This is My Story. This is My Fight.

My first semester term of school towards my MSW (Master of Social Work) is complete. For my class on Diversity, Marginalization and Oppression (great class!) we had to do something for a 'participation' mark. I challenged myself to do a spoken word piece, something I've never done before. I performed it last night and it went. I wanted to share the text of it here.

This is my story. This is my fight.  by: Ken Dryfhout

14 years old.

Picked up by another John.

If I'm lucky he won't notice I'm a boy.

At least here it's my choice. At least here I get paid.

This is my story.

 

We needed to make a statement.

Words wouldn't get the job done.

Lives taken would be minimal in comparison to lives lost.

It is time for being Black to no longer mean being weak.

This is my story.

 

I can see it in his face.

Tonight is going to be a very bad night.

If I leave, my family will never speak to me again.

I was given to him at 14 years old. There is no other choice for me.

This is my story.

 

He was my best friend.

I trusted him with something that had been trapped inside of me.

The pain that started when they threw me to the ground has never really stopped.

The word 'fag' will always mean "unloved" "unwanted" "worthless"

This is my story.

 

 I'm the mommy now.

She tried to prepare me. Teaching me what she could as her strength and life left her.

Mother to 4 before my 12th birthday.

I hear there are places where this disease is not a death sentence. But not in this land.

This is my story.

 

I have not perfected the art of not caring.

Stories become a part of me.

An ally? An advocate? No... I'm being selfish.

It is my stomach twisting, my tears I've cried, my guts that are wrenched with the agony of the rejected.

I feel the pain. I am hurt. I am angry. I am terrified.

 

I feel guilty.

Not because my face resembles the face of abused power.

But because my skin is a costume that hides me from the oppressor.

They think I'm one of them.

I slip through cocktail parties unnoticed.

Everyday like a masquerade behind this mask.

But not playing the role that was written for me.

 

At times both the host and the waiter look at me with narrow eyes.

"This is not your battle." "This is not your fight."

Did they say it, or was it me? A part of me wishing to withdraw into the malaise of wife, kids, two cars, hockey practice, Sunday services, supermarkets...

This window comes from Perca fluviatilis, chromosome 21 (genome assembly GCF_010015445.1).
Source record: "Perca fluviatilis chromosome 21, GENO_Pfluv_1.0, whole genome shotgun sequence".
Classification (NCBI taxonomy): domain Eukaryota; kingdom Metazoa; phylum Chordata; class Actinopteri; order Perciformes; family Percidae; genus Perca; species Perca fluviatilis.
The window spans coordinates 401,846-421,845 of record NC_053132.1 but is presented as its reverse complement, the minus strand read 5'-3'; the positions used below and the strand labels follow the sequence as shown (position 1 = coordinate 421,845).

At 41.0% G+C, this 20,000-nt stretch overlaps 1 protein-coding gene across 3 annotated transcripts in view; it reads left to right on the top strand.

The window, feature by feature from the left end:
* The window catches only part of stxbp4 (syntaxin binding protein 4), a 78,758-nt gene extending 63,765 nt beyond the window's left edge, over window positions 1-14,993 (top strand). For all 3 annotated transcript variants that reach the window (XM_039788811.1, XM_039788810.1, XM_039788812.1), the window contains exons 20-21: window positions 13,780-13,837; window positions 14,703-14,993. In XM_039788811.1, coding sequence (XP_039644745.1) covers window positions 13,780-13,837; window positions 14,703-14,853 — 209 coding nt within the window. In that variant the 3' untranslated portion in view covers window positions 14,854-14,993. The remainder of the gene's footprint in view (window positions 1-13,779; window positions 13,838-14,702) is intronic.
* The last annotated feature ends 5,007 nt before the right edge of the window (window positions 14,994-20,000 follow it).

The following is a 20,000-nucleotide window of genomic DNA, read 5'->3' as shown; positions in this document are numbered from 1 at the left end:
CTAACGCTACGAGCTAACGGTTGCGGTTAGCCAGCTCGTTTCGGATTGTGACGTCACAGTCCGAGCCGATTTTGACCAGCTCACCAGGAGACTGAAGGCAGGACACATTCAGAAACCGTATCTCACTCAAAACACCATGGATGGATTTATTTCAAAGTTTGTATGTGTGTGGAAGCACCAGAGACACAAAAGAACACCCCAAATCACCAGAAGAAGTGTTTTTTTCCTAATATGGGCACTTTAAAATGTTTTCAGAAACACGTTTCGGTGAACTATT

No.

This is my fight.

Ink spills on the table as I cover arms and hands to declare and defy...

I AM NOT ONE OF YOU!

This is my fight.

Their stories become my story as I allow my heart to be changed by them.

This is my fight.

Empathy becomes the energy by which I live. I can't separate them from me.

This is my fight.

If there is not a place for "them" there is not a place for me.

This is my fight.

 

The walls of comfort will never fit like a nice, warm jacket.

The frame and foundation filled with nails that dig in.

They hurt me.

I am in pain.

This is my fight!!!!

 

This is my story.

 

I blink my eyes as my vision goes red.

Light pierces the darkness.

Moments of hope that say that a new way forward is possible.

If we build it together.

Tear down the frame. Dig up the old foundation.

A new way. Forward. Together.

I hear the shovels in the ground even now.

At the crack of dawn.

Can you hear it?

The stories of pain interwoven with stories of hope.

Can you hear it?

This is my story.

 

And I grab the daybreak.

And I hold the light in my hands.

And that becomes part of me.

 

The pain and hurt bring me to my knees.

This is my story.

Hope urge me rise again.

This is my story.

I take a step.

This is my fight.

Hope my inspiration.

This is my story.

Love my weapon.

This is my fight.

Because the arch of the moral universe is long.

This is my story.

But it bends towards justice.

This is my fight.

 
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